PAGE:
Volvo XC40 T5 Recharge – long-term review - Report No:7 2021 | Top Gear
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BBC TopGear
Long-term review

Volvo XC40 T5 Recharge – long-term review

£42,305 / £48,000 as tested / £630 PCM
Published: 09 Feb 2021


  • SPEC

    T5 Recharge



  • BHP


  • 0-62


At last, a chance to try our Volvo XC40 in the snow

A rare snow-day in the UK, and a chance to see how the XC40 handles the white stuff.

And I’m delighted to report the XC40 copes with every assignment Britain’s snow-clouds can throw at it. Unfortunately, what with Britain firmly in its ‘essential travel only’ period, and no local farmers requesting my assistance to rescue a stuck bullock from a storm-drain, those assignments are limited to ‘driving slowly to the supermarket’ and ‘driving slowly back again’.

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Even so, there’s no arguing with the way the XC40 handles its challenging brief, expertly juggling petrol and electric power to dispatch the tricky, slippery ‘Tesco car park exit ramp’ with ease.

So, no, not the most taxing of sub-zero workouts. But there is, nonetheless, something reassuring about the XC40 in the snow, despite the fact the plug-in hybrid version doesn’t even boast four-wheel drive.

I’m sure much of this is psychological. When I was growing up, my parents had Volvo estates. Battered, third-hand, cavernous breezeblocks. Mostly 240s, mostly beige or burgundy. I loved those things. They felt indestructible, thumpingly functional: like every component had been engineered to work at minus 30 degrees while wearing a pair of, I dunno, whaleskin gloves or whatever it is they wear in icy climes; like they could survive attack from an enraged territorial elk without so much as a scratch.

Now obviously I have no idea whether this was actually the case – it doesn’t often reach minus 30 degrees in West Cornwall, and there’s a notable shortage of elk – but the notion that Volvos are winterproof, essentially unbreakable, has stuck with me for the last three decades or so.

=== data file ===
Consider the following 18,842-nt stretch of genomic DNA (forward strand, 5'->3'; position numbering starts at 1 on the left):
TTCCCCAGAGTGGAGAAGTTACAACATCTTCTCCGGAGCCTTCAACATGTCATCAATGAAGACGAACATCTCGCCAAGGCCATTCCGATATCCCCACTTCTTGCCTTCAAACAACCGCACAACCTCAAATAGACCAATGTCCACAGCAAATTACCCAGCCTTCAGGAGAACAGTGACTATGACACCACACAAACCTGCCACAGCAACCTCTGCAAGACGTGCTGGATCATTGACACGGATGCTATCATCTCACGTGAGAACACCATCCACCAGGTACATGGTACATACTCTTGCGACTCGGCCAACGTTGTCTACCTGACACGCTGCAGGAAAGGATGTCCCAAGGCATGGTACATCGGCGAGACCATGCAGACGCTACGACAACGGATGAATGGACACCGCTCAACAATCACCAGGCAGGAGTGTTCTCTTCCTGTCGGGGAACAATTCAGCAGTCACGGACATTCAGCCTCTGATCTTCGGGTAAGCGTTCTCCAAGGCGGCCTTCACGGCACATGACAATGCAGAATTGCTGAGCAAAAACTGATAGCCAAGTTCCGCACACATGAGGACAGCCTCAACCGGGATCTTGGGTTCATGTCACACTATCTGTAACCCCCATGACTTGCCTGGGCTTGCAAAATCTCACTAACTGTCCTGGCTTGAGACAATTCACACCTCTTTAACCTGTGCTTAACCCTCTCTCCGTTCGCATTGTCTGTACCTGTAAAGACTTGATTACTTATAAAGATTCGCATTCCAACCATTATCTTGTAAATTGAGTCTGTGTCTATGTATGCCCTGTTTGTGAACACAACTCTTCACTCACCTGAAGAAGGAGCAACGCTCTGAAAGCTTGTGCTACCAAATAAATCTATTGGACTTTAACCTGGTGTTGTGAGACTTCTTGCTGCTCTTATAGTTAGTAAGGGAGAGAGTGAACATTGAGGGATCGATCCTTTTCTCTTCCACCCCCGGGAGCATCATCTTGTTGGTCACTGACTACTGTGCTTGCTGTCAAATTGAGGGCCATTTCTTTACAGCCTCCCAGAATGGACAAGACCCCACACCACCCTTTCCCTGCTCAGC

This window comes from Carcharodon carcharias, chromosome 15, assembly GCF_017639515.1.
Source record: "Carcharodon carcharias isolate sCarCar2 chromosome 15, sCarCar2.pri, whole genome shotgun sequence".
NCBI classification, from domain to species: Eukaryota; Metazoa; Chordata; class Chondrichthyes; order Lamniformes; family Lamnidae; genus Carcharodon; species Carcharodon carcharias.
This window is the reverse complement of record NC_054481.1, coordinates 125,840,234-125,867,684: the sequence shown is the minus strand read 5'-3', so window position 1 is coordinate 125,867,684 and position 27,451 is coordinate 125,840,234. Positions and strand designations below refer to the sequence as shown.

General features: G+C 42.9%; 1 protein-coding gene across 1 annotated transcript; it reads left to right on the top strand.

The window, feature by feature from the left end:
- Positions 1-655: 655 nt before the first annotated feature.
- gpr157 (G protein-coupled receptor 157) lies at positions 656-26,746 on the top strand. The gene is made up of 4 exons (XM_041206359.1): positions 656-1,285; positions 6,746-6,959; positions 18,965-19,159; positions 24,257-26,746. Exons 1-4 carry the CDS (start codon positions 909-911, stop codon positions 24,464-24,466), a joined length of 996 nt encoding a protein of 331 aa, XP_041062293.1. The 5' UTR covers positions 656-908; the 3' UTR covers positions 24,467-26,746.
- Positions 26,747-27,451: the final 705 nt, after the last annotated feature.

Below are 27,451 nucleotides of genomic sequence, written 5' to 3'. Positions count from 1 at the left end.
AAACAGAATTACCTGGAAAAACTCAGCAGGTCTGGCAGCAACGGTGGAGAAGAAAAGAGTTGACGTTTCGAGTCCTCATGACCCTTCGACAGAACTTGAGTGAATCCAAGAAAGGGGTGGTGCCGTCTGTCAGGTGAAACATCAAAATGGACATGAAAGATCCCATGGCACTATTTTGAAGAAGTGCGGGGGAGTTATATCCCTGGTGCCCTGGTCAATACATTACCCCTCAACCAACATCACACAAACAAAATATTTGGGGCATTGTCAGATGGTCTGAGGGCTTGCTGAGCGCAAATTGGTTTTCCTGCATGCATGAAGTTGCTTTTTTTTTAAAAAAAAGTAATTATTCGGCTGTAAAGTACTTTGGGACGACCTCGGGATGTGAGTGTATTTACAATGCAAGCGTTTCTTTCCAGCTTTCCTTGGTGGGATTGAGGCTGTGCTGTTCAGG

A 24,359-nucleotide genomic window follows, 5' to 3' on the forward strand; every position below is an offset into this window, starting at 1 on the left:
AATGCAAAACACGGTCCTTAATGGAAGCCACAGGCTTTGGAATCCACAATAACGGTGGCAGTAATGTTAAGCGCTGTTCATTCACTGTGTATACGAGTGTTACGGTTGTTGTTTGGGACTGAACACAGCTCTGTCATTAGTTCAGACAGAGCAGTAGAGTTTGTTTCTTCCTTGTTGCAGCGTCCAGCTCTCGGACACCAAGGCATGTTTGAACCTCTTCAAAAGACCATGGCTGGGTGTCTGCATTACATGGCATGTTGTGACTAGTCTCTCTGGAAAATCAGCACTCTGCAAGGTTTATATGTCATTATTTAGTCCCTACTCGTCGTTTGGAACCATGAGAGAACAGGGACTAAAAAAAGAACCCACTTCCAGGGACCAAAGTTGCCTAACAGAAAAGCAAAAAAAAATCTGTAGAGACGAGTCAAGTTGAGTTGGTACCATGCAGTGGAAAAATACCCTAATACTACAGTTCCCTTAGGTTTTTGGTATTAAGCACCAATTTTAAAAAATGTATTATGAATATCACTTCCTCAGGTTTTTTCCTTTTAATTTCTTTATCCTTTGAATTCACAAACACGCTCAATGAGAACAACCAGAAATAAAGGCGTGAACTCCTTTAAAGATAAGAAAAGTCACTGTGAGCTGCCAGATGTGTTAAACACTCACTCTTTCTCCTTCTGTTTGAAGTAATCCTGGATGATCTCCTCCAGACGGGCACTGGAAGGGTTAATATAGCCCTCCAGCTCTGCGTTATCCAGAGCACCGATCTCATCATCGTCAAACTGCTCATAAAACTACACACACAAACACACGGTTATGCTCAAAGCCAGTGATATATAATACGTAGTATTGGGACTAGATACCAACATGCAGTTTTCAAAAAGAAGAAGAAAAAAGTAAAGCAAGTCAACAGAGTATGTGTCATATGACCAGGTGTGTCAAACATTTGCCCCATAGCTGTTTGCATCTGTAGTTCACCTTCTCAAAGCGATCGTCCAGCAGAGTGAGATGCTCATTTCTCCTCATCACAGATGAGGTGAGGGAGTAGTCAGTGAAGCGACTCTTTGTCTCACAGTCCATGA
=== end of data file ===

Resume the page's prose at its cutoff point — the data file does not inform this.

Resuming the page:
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Of course, if a year is a long time in showbiz, three decades is an eternity in cars. (And, thinking about it, my parents’ cars weren’t even new 30 years ago. Call it four decades.) Volvos are very different now (for starters, the company’s undergone at least two changes in ownership). Cars are very different now.

In truth, I have no idea whether the XC40, or any other Volvo, will survive a lifetime in the Arctic Circle better than, say, a BMW or a Honda or an MG. Having crossed the Alps in a monster blizzard in a Nismo Juke a few years back, I can report that even the unlikeliest modern SUV is capable of handling a surprising amount of snow. Maybe they’d all be just fine.

So maybe it’s mere association, maybe it’s just the chunky design cues, but still, the XC40 does feel like it retains some of Volvo’s traditional let’s-go-skid-around-a-frozen-lake-until-we-crash-into-a-snowbank heritage. This feels, in sort, like a solid SUV.

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